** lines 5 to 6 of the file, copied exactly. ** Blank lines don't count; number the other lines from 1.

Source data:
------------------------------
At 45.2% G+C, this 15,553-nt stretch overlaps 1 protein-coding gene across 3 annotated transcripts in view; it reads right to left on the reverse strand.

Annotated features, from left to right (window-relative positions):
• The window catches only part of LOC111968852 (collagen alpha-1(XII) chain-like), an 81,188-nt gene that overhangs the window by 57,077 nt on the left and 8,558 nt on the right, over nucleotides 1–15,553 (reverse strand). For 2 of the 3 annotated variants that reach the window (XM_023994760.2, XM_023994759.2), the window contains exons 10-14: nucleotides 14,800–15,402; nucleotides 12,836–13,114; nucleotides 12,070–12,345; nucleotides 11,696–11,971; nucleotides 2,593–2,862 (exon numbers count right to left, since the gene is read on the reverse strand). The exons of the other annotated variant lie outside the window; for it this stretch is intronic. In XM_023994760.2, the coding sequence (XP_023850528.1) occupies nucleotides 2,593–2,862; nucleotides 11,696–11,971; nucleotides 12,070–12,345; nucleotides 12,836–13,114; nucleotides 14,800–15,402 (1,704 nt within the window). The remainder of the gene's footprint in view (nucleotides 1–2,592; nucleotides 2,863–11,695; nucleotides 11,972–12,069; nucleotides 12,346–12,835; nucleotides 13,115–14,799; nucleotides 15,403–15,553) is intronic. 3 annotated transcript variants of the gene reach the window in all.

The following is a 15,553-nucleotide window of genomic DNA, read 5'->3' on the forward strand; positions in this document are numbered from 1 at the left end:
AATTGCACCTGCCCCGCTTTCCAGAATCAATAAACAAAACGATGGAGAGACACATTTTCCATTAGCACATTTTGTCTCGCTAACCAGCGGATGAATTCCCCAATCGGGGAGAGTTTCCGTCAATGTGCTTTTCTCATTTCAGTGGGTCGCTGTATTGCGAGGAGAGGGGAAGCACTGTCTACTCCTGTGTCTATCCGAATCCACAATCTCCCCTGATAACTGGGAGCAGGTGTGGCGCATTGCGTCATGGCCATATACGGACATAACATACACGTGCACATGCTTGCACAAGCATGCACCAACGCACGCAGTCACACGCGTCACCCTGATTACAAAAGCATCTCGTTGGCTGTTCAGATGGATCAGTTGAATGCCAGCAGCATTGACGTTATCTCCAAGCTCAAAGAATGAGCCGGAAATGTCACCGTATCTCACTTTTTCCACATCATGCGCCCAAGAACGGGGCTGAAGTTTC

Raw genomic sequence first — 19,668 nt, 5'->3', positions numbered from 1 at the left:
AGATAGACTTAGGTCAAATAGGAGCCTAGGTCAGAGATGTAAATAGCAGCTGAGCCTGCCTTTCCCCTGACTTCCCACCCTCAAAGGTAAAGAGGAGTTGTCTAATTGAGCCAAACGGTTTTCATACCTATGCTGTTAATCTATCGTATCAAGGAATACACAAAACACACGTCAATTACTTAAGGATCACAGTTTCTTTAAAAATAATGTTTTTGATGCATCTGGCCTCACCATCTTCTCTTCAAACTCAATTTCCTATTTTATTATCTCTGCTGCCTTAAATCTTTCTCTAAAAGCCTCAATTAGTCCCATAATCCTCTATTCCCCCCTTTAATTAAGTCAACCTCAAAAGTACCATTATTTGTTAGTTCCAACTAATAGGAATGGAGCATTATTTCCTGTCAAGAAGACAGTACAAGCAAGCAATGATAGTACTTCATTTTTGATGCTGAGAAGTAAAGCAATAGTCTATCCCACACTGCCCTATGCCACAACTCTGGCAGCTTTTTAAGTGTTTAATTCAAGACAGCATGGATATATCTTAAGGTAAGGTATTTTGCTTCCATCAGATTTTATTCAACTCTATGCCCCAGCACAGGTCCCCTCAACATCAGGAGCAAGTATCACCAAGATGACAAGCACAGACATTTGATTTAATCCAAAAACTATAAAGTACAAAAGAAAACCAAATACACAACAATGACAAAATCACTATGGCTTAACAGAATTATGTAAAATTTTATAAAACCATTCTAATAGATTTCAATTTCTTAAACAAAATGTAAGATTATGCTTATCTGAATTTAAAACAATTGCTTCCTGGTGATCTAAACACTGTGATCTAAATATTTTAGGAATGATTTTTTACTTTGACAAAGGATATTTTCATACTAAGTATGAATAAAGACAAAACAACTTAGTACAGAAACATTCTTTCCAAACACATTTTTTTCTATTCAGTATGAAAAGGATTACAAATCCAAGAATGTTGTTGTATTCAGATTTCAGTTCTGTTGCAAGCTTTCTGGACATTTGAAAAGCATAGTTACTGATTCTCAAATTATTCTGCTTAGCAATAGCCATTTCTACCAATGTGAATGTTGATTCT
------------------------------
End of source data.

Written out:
AATTGCACCTGCCCCGCTTTCCAGAATCAATAAACAAAACGATGGAGAGACACATTTTCCATTAGCACATTTTGTCTCGCTAACCAGCGGATGAATTCCCCAATCGGGGAGAGTTTCCGTCAATGTGCTTTTCTCATTTCAGTGGGTCGCTGTATTGCGAGGAGAGGGGAAGCACTGTCTACTCCTGTGTCTATCCGAATCCACAATCTCCCCTGATAACTGGGAGCAGGTGTGGCGCATTGCGTCATGGCCATATACGGACATAACATACACGTGCACATGCTTGCACAAGCATGCACCAACGCACGCAGTCACACGCGTCACCCTGATTACAAAAGCATCTCGTTGGCTGTTCAGATGGATCAGTTGAATGCCAGCAGCATTGACGTTATCTCCAAGCTCAAAGAATGAGCCGGAAATGTCACCGTATCTCACTTTTTCCACATCATGCGCCCAAGAACGGGGCTGAAGTTTC

Raw genomic sequence first — 19,668 nt, 5'->3', positions numbered from 1 at the left: